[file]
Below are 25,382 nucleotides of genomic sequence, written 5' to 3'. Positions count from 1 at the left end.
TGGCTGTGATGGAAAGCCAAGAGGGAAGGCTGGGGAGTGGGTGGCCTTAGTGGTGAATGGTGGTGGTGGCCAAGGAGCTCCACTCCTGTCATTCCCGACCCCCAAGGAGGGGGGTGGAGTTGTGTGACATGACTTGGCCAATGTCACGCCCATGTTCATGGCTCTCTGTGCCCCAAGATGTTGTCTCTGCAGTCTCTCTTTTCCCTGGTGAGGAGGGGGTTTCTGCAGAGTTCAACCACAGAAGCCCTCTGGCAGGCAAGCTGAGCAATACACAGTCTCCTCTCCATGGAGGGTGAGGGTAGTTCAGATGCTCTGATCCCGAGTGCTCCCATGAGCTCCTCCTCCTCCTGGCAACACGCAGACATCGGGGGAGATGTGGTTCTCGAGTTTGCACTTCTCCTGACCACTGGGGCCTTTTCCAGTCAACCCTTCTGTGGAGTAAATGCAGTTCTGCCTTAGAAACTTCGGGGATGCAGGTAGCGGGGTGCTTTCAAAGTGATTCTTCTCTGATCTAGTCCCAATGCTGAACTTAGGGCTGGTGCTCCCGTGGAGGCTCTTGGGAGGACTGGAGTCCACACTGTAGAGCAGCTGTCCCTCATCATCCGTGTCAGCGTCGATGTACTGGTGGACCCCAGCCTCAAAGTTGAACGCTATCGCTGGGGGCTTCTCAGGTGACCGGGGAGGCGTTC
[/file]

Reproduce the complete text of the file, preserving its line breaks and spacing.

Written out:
Below are 25,382 nucleotides of genomic sequence, written 5' to 3'. Positions count from 1 at the left end.
TGGCTGTGATGGAAAGCCAAGAGGGAAGGCTGGGGAGTGGGTGGCCTTAGTGGTGAATGGTGGTGGTGGCCAAGGAGCTCCACTCCTGTCATTCCCGACCCCCAAGGAGGGGGGTGGAGTTGTGTGACATGACTTGGCCAATGTCACGCCCATGTTCATGGCTCTCTGTGCCCCAAGATGTTGTCTCTGCAGTCTCTCTTTTCCCTGGTGAGGAGGGGGTTTCTGCAGAGTTCAACCACAGAAGCCCTCTGGCAGGCAAGCTGAGCAATACACAGTCTCCTCTCCATGGAGGGTGAGGGTAGTTCAGATGCTCTGATCCCGAGTGCTCCCATGAGCTCCTCCTCCTCCTGGCAACACGCAGACATCGGGGGAGATGTGGTTCTCGAGTTTGCACTTCTCCTGACCACTGGGGCCTTTTCCAGTCAACCCTTCTGTGGAGTAAATGCAGTTCTGCCTTAGAAACTTCGGGGATGCAGGTAGCGGGGTGCTTTCAAAGTGATTCTTCTCTGATCTAGTCCCAATGCTGAACTTAGGGCTGGTGCTCCCGTGGAGGCTCTTGGGAGGACTGGAGTCCACACTGTAGAGCAGCTGTCCCTCATCATCCGTGTCAGCGTCGATGTACTGGTGGACCCCAGCCTCAAAGTTGAACGCTATCGCTGGGGGCTTCTCAGGTGACCGGGGAGGCGTTC